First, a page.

Massachusetts Hospitals Feel Pressure to Reject Medical Students Over Trump Travel Ban | NBC Boston

Massachusetts Hospitals Feel Pressure to Reject Medical Students Over Trump Travel Ban

There's no word on whether Trump's revised travel ban would include a waiver for medical students

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    NEWSLETTERS

    With match day around the corner, some medical students from around the world could be missing out on the opportunity to go to Boston to do their residencies due to President Donald Trump's travel ban.

    (Published Wednesday, Feb. 22, 2017)

    Many hospitals in Massachusetts are now feeling the pressure of the travel ban imposed by President Donald Trump.

    With match day around the corner, some of the best and brightest medical students from around the world could be missing out on the opportunity to go to Boston to do their residencies.

    Trump's revised travel ban is expected to come out this week, but he hasn’t said if there would be a waiver for medical students. That is leaving leaders like Dr. Theodore Sectish at Boston Children's Hospital with some tough decisions to make.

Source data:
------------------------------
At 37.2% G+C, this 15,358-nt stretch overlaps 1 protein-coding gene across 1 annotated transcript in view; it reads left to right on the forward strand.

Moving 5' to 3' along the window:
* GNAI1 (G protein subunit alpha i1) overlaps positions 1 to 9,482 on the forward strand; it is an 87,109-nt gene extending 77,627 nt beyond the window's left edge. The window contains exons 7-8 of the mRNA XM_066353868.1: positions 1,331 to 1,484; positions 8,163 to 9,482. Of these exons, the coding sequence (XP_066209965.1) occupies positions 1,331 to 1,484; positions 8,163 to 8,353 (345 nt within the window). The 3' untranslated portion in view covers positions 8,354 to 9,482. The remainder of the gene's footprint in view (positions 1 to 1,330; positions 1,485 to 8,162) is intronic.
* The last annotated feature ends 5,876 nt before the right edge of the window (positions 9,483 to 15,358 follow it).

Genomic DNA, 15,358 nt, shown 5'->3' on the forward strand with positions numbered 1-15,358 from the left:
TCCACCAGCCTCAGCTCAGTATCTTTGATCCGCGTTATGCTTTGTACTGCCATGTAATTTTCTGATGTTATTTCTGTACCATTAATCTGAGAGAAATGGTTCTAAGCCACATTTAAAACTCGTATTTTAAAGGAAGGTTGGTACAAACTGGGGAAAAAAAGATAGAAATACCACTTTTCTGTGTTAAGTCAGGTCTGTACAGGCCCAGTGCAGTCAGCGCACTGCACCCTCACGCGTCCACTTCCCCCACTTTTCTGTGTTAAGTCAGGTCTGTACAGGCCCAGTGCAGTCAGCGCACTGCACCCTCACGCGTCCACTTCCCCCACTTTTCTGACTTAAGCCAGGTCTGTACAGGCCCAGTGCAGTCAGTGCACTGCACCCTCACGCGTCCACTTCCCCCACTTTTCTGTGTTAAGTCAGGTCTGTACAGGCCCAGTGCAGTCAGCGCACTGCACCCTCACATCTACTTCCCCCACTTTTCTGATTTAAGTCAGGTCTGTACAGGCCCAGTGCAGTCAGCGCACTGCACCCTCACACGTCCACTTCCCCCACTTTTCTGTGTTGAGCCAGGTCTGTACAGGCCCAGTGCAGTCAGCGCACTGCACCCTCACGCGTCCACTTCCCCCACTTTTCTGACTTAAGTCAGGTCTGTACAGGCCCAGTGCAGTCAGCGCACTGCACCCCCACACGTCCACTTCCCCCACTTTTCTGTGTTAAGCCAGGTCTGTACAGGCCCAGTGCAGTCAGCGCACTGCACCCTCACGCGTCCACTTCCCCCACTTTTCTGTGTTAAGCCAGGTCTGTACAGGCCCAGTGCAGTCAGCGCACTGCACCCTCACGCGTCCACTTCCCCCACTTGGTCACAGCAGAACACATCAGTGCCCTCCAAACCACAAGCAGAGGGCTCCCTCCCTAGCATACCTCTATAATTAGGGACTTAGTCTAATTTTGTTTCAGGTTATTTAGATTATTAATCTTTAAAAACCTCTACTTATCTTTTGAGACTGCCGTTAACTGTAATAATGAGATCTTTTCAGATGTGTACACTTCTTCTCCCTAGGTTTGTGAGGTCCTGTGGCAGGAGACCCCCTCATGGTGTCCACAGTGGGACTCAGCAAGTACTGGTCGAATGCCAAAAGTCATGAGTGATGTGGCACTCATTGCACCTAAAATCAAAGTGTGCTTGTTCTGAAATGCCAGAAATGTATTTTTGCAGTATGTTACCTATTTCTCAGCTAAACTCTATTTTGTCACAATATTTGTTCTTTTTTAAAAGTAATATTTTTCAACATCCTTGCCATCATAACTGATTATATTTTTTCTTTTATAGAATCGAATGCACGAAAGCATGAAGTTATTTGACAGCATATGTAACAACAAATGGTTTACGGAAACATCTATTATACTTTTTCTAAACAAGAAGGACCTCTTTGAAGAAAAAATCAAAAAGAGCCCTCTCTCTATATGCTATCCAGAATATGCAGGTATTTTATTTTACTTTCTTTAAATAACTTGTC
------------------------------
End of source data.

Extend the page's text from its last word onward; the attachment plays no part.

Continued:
"We’re continuing to keep this person on our list," said Sectish, pointing to a picture of one potential candidate, "Because we want to get the best people here."

    At other teaching hospitals in Massachusetts and across the country, leaders are feeling pressure to say no to highly qualified candidates over concerns they might not be able to get into the United States.

    "We’re definitely limiting the field of progress, we’re definitely limiting the field of the availability of health care," said Dr. Kelly Thibert, president of the American Medical Student Association.

    Thibert said the reality is that hospitals don’t want to waste precious time and energy vetting a candidate when they can later be told they can’t be brought in.

    "We have people who are fearing what is going to happen with their careers," Thibert said.

    Nearly one in five physicians in the U.S. are foreign born, and there’s even a federal program that allows them to remain in the country if they serve in poor and rural areas.

    Dr. Alhasan Sedeeq at Children’s is a third year resident from Iraq, and said those communities could be harmed the most by Trump’s executive order.

    "So that’s one area that I think will be effected by the travel ban," said Sedeeq. "The health system here need a lot of people willing to work in underserved areas that maybe the American graduates won't be interested in going."

    It still remains unclear what will be in Trump's revised travel ban, so hospital leaders are taking a "wait and see" approach in their response for now.